Posted: May 2005
Kunzip is a free library under the LGPL license for decompressing ZIP archives. Kunzip started out as a test program I wrote for decompressing .zip files through a command line program. I eventually added hooks to make it a .so or DLL that can be used from Unix or Windows programs. My plan for the kunzip library was to make it as small (currently under 40k) and simple to use as possible so it can even be used from VisualBasic or such. It should be fully compatible with zipfiles created by InfoZip, PkZip, and WinZip. It can downloaded from the link below and view the prototypes for different languages that can call the kunzip library.
I've also been recently working a small .gz compression library that uses little memory and can speed up creating .gz files in situations where the redundancies are known at file creation time:
There is also a utility in this repository called parse_gz which can take a .gz file and print out all the huffman tables (if it's dynamic huffman) along with showing all the length / distance codes in the file. Useful for debugging deflate compression.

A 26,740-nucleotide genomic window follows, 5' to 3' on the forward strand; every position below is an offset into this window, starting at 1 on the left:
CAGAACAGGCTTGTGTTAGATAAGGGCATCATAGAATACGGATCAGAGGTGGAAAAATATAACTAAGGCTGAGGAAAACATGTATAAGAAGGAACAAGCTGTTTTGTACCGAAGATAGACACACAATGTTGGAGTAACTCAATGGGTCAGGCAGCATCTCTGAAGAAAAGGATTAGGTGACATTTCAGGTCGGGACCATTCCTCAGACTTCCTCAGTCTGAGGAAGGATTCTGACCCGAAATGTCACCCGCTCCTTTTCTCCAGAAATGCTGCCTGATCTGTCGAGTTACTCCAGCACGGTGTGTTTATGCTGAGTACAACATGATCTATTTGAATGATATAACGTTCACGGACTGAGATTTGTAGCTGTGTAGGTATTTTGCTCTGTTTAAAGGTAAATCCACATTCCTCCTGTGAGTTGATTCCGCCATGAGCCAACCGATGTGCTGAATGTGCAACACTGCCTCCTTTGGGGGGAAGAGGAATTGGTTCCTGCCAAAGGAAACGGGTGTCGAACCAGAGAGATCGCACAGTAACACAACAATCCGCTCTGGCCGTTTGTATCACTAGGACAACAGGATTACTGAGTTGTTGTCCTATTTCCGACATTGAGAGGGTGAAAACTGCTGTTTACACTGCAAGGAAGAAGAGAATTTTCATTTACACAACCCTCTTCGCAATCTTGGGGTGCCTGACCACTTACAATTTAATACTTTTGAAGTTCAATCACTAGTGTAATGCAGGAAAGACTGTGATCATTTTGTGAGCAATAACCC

Related Projects @mikekohn.net
Some Boring History About Kunzip
I originally started this code to be able to decompress (and maybe
even compress) PNG graphic files. Since this is the same algorithm
used in gzip and zip (WinZip, InfoZip, etc), I decided to make it
work with .zip files instead. Unfortunately, all the specs I had
for this compression were for PNG and Zip is slightly different, so
I had some problems getting it working.
This project was written to be compiled on Unix (Linux,FreeBSD,etc) systems. To build a DLL for Windows, download the source code and type: make dll. The mingw C compiler will need to be installed. I'm 99% sure I did some things that don't work in Visual C++.How DEFLATE works
DEFLATE compresses data by first running an
LZ77 compression scheme on a chunk of binary data and then taking
the LZ77 codes and compressing those with huffman. LZ77 compresses
data in the following way: If while writing a file, the compressor
sees that a combination of characters have already been written to the
file, the compressor will instead write out a distance code (the number
of bytes to search backwards in the uncompessed file) and a length code
of bytes to copy from that point in the file). So for example, if you
had a string of text that looks like this:
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